The new roller derby movie “Whip It” should be approached with the same caution as the event itself: Pay your entry fee with the understanding that what you are about to witness is not a completely professional endeavor.
The movie stars Ellen Page (“Juno”) as Bliss, a high school kid stifled in a small Texas town who discovers roller derby in bustling nearby Austin as a way to find a life more suitable to her own tastes.
Roller derby's contemporary circumstances — underground and quirky — suit the movie, fashioned, like roller derby teams and their colorful costumes and names, with a casual, offbeat personality. The difference is Drew Barrymore, in her directorial debut, bringing considerable connections and fame to an adaptation of a humble book by real roller derby girl Bliss Cavendar. The result is a nationally-released film that probably would have been a scrappy underdog on the festival circuit without Barrymore behind it.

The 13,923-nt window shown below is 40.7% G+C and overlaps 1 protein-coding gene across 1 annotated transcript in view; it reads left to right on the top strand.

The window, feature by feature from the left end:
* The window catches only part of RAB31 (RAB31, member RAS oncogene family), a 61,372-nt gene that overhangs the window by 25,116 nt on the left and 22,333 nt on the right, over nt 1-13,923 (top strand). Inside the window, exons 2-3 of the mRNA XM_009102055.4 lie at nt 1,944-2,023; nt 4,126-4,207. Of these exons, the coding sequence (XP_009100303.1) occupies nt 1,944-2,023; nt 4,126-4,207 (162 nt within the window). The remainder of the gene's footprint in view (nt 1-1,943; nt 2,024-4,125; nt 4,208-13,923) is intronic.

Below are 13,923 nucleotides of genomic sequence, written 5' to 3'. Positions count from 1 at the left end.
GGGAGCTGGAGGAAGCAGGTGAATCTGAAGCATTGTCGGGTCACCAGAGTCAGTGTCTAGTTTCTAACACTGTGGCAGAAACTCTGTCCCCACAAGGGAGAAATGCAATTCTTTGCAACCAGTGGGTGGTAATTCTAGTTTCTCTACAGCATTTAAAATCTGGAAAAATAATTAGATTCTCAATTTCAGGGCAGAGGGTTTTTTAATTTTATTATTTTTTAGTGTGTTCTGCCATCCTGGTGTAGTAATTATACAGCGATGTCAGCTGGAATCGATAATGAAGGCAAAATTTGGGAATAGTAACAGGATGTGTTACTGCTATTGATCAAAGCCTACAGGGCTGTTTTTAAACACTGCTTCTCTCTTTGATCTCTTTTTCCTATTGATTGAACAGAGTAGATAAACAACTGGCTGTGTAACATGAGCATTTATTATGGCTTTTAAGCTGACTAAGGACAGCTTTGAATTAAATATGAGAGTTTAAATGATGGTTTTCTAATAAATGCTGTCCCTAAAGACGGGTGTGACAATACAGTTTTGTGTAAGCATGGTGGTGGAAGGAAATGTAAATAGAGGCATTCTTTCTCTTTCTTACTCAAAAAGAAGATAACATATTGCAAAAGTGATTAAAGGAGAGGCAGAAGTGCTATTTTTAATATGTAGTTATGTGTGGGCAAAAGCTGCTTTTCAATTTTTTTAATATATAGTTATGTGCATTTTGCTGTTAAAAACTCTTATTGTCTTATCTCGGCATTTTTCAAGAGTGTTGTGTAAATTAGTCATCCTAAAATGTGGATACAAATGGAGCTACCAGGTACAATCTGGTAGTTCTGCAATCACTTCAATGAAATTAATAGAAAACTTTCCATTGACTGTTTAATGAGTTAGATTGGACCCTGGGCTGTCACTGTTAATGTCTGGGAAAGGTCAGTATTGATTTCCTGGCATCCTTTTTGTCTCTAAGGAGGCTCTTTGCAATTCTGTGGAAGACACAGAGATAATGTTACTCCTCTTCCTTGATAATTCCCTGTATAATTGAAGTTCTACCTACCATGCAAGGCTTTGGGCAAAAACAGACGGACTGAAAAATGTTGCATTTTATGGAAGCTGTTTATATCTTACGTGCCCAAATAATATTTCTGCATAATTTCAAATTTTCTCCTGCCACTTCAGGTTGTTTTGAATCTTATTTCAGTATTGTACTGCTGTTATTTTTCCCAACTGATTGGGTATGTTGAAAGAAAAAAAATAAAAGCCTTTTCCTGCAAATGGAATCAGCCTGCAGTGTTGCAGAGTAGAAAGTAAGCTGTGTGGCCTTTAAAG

To her credit, “Whip It” does not make roller derby out to be anything more than it is: a fringe, retro entertainment as much about camaraderie, campy humor and skimpy costumes as serious competition. As in the movie, some of the girls are out to win and some are just out for the parties afterward.
Due to her slight build and quickness, Bliss becomes the star of the Hurl Scouts, which also features a hard-hitting and hard-partying character played by Barrymore, who ignores the finer details of the sport to the dismay of coach Razor (a wryly funny Andrew Wilson).
The movie ultimately suffers from the same kind of slacker attitude, paying more attention to cameos and one-liners than its often hackneyed plot, which takes forever to get to a few points anyone who has seen a sports or coming-of-age movie will be able to predict.
“Whip It” has its share of witty and genuine moments as well, and Page is likeable. But if Barrymore continues to direct, it'd be nice if she took it as more than a lark. (PG-13) 111 min. HHIII